Rotor Crankset vs Q Ring vs Standard rings

Finally decided to take some screen capture of some of my CompuTrainer sessions with 3 different set ups and report on the results.

I have been riding Rotor cranks for about 6 years  and only recently switched my crankset with Dura-Ace 7900 while doing my Shimano Di2 Group Set evaluation and article. (appearing in the Triathlon Club of San Diego April Newsletter)

Here are some of my Lab result and comments. Shown are Computrainer’s Polar and Bar Graphs (click to enlarge)

Shimamo 7900 cranks/Standard Chainrings
The Good: Allows for perfect shifting, no chain rub or cross ever, able to use every gear.
The Bad: Excessive muscle fatigue (more lactic acid build up), elevated HR, reduced endurance, requires more caloric intake. If you don’t know about Rotor products you will not know there better options out there.

SpinScan: 75 /74  —  ATA:  100/101 —  Power balance: pretty even — HR: not accurate
Rider feedback: To maintain this SpinScan value a lot of effort and concentration on pedal stroke technique is required. Muscles are working hard, I would not be able to keep this effort (180 to 190 watts) up for a long time. Muscles would tire, and heart rate will be elevated.

Stronglight cranks w/Rotor Q Rings (mountain bike)
The Good: Removes most of the “dead spot”. Requires less concentration on pedal stroke to maintain efficient pedal stroke values. Reduced heart rate, reduced lactic acid build up.
The Bad: Set up of front derailleur is crucial an sometimes tough to get right. If not set up correctly, chain ring may rub on derailleur and/or excessive chain cross over.

SpinScan: 71 /76  —  ATA:  103/98 —  Power balance: Even — HR: 110
Rider feedback: Muscles are much more relaxed, would be able to keep this effort (150 to 180 watts) up for a long time. Heart rate seems lower due to less muscle strain. Body and legs feel better than Standard Chain Rings. Notice the more even transition from one color bar to the other… smoother than standard chainrings, also notice oblong circle; less pinch in the middle. that means more torque/power on the back side of the pedal stroke being applied (faster).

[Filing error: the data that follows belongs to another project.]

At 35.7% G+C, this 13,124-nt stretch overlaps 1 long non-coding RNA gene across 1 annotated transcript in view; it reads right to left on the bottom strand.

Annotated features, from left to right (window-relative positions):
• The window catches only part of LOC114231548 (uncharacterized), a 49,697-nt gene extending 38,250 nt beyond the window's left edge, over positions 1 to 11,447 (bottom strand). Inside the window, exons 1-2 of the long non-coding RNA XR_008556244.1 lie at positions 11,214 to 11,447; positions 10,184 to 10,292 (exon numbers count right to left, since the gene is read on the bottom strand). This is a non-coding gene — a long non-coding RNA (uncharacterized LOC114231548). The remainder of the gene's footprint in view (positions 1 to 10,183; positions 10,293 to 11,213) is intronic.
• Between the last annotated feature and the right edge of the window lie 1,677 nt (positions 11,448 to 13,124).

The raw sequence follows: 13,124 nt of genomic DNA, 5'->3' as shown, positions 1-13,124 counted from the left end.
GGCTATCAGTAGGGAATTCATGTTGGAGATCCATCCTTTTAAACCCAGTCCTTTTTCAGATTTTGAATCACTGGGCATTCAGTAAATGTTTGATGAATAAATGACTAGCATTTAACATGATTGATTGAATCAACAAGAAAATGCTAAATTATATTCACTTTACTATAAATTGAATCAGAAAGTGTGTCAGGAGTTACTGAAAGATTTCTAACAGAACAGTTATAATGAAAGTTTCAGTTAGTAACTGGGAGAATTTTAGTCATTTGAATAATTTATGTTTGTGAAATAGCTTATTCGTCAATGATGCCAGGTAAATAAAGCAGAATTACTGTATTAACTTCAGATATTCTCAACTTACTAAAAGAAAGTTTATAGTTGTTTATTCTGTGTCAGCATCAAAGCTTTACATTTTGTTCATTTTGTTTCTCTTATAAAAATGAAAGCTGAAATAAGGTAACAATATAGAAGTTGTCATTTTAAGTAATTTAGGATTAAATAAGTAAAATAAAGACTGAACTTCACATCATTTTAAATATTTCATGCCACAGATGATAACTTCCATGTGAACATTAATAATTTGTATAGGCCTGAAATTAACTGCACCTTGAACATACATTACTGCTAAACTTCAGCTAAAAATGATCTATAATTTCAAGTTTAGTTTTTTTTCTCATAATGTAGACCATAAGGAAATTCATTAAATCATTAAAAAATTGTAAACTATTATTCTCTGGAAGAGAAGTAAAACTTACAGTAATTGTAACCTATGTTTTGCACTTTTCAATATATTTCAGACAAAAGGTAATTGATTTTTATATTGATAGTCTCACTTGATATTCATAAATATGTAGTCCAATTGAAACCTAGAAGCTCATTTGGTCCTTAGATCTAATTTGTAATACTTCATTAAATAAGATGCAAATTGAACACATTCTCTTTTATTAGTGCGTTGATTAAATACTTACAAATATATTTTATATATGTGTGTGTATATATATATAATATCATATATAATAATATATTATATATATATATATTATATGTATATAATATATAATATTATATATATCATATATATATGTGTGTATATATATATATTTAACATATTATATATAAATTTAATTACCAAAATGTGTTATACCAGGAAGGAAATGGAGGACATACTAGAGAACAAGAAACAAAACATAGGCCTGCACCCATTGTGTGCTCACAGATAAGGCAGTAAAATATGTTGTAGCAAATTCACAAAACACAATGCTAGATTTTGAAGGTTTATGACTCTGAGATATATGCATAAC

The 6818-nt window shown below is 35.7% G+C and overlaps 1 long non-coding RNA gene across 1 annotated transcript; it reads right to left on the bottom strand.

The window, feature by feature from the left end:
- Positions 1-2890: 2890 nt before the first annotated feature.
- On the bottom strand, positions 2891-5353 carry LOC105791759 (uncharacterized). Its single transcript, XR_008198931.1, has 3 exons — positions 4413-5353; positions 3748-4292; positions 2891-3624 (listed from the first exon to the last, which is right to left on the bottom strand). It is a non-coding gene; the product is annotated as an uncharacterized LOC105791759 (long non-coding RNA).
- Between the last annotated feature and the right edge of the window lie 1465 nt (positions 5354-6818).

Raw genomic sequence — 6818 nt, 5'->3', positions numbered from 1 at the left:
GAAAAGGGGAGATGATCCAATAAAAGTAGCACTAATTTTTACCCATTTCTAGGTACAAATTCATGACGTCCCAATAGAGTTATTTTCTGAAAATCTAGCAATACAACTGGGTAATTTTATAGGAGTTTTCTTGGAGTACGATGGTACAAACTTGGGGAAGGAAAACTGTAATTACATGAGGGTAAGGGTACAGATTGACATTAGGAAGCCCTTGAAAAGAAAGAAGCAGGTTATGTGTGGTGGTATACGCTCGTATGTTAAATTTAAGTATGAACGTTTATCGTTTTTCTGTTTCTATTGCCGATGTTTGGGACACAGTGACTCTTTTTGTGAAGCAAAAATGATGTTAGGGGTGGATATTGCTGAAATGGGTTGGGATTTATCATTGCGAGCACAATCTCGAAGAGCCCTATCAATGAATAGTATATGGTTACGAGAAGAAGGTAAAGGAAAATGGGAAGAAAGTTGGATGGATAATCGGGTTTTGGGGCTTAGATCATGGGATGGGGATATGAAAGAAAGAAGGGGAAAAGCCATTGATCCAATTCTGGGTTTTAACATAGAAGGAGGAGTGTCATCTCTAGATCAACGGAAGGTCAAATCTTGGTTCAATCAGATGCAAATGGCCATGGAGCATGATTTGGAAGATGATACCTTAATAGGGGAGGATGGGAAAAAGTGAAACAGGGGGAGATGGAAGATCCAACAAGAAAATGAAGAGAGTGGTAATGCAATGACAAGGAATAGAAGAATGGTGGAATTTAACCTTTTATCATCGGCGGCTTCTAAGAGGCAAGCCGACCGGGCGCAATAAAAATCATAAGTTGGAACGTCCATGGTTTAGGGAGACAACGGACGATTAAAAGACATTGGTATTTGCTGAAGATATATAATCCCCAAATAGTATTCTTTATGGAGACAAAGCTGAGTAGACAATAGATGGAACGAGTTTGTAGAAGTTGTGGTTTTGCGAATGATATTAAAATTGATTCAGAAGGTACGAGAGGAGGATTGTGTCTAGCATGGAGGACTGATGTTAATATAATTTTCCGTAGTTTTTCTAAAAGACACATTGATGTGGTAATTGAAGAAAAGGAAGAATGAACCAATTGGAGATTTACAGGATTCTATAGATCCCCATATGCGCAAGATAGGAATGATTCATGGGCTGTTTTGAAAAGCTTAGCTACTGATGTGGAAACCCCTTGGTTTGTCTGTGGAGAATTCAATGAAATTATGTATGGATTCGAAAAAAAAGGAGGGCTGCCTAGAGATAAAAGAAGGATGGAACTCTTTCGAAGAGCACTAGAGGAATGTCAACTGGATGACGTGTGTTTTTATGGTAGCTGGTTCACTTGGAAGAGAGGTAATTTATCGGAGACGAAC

Rotor RS4X Cranks
The Good: OMG! my legs few so good – no dead spot! Pedaling is so smooth and effortless. My run will be much easier and better.
The Bad: I do not have full use of gears. I get chain rub when my I use small chainring and last 2 cassette gears. WIth the Di2, the auto trimming does great. It is the design of the back side of Rotor’s large chainring that is not truly compatible.

SpinScan: 77 /81  —  ATA:  95/94 —  Power balance: Pretty even — HR: 103
Note the almost perfect circle, no  pinching in center)  meaning very efficient pedal stroke (muscle usage/torque very well balance all around the pedal stroke), and an even smoother transitions from color bar to bar, ATA very close to 90 degrees (which is perfect).
Rider feedback: No strain on muscles, would be able to keep this effort (150 to 180 watts) up even longer. Heart rate even lower due to less muscle strain. Do not have to think about pedal stroke and these are my results. I can get SpinScan up to 92 but extra effort is require but not worth the extra strain on muscles and HR. Of the 3 set up my legs feel best with this set up. Less muscle strain on bike means easier and faster run… muscles last longer!


6 thoughts on “Rotor Crankset vs Q Ring vs Standard rings

  1. Pingback: Project Bike: Kestrel 4000 Bike Fit, prt 2 | TriDeano

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